Mazu of the Orient: Legends, origins, connections

Author: Yixuan Wu


Mazu, or 妈祖 (Ma Zu) in Chinese, is an indigenous spirit of the seas worshipped by many East Asian seafarers (Definitions). She was believed to be responsible for the safety and success of many Chinese merchants in ancient times when the seas were still seen as uncharted territories. The origins of Mazu can be traced back to the Southern Fujian cities of Quanzhou and Zhangzhou. They were perhaps two of the most important cities of Southern Fujian throughout China’s history. During the Song and Yuan dynasties, Quanzhou was a world-famous port, and the Southern Fujianese were major trading partners with civilizations in Japan, Korea, Southeast Asia, India, Persia, Arabia, and East Africa. In the Ming Dynasty, however, the center of trade shifted to Yuegang in Haicheng, Zhangzhou (Li).



Figure 1: The cities of Zhangzhou and Quanzhou


The uncharted and boundless seas were undoubtedly being feared for their associations with unpredictable dangers. The Southern Fujianese later discovered that they needed a belief, one that addressed their uncertainties regarding sea travel and made them feel safe while sailing through turbulent waves (Li). They turned to worship Mazu, a Chinese sea goddess referred to as the tutelary overseer of the oceans.


Mazu, formerly named Lin Mo, was born in 960s AD at Meizhou Island, Putian, Quanzhou in the Song Dynasty. For more than 1,000 years after her death, her name was never forgotten. She became a goddess whose spirits lived on in the hearts of the Southern Fujianese. Legend has it that in the evening of Lin Mo’s birth, people witnessed a meteor shower streak across the sky, spilling red hues all across Meizhou Island. She was indeed not an ordinary seaside girl.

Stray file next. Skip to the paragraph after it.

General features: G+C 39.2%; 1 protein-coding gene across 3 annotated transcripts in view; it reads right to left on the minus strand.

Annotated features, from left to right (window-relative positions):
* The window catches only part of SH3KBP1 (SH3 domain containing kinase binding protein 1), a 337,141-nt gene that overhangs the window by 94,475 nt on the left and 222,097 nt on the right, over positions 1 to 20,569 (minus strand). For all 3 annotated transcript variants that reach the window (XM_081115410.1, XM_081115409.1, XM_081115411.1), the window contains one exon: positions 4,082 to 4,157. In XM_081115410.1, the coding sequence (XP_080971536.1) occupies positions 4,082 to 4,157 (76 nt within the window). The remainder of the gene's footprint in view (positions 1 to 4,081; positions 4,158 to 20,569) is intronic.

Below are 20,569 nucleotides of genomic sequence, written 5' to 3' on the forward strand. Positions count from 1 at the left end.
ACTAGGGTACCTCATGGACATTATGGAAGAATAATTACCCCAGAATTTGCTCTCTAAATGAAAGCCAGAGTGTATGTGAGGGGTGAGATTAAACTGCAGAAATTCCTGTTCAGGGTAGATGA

At the age of 7, Lin Mo was sent to a private school by her parents. She had outstanding intelligence and talent for almost everything that she did. Other than being able to recite poetry collections when she was less than 6 years old, she came to master skills in the fields of medicine and sea rescue. It eventually became her job to treat sickness for her fellow villagers and to rescue merchants and fishermen from shipwrecks. Having vast knowledge in the fields of astronomy and weather, she could also predict weather changes and warn the people going out to sea when the weather was not favorable for seafarers. Since then, everyone respectfully called her "Little Goddess" or "Dragon Girl" (“Does Mazu, the goddess of the seas, exist?”). After Lin Mo's death, seafarers often said that they frequently witnessed her, in a dark red skirt, drifting around the South China Sea to help people who were in trouble. Her spirit lived on among the Southern Fujianese, and the god of Mazu was gradually enshrined on ships for safe and smooth sailing.




Figure 2: Statue of Mazu in the city of Tainan, Taiwan



At first, the belief in Mazu was only limited to Meizhou Island. After numerous dynasties, however, the belief gradually expanded to other places.


In 1122 AD, Court Official Lu Yundi was appointed ambassador of the Song Dynasty to Goryeo (the present day Korean Peninsula). During the voyage, they encountered stormy seas, and other than his own ship, the rest of the ships in his fleet sank. This was because during the storm, he, along with the other sailors on his ship, fell on their knees and prayed to Mazu to guide them to safety. Legend has it that Mazu eventually showed herself and guided Lu’s ship away from the storm.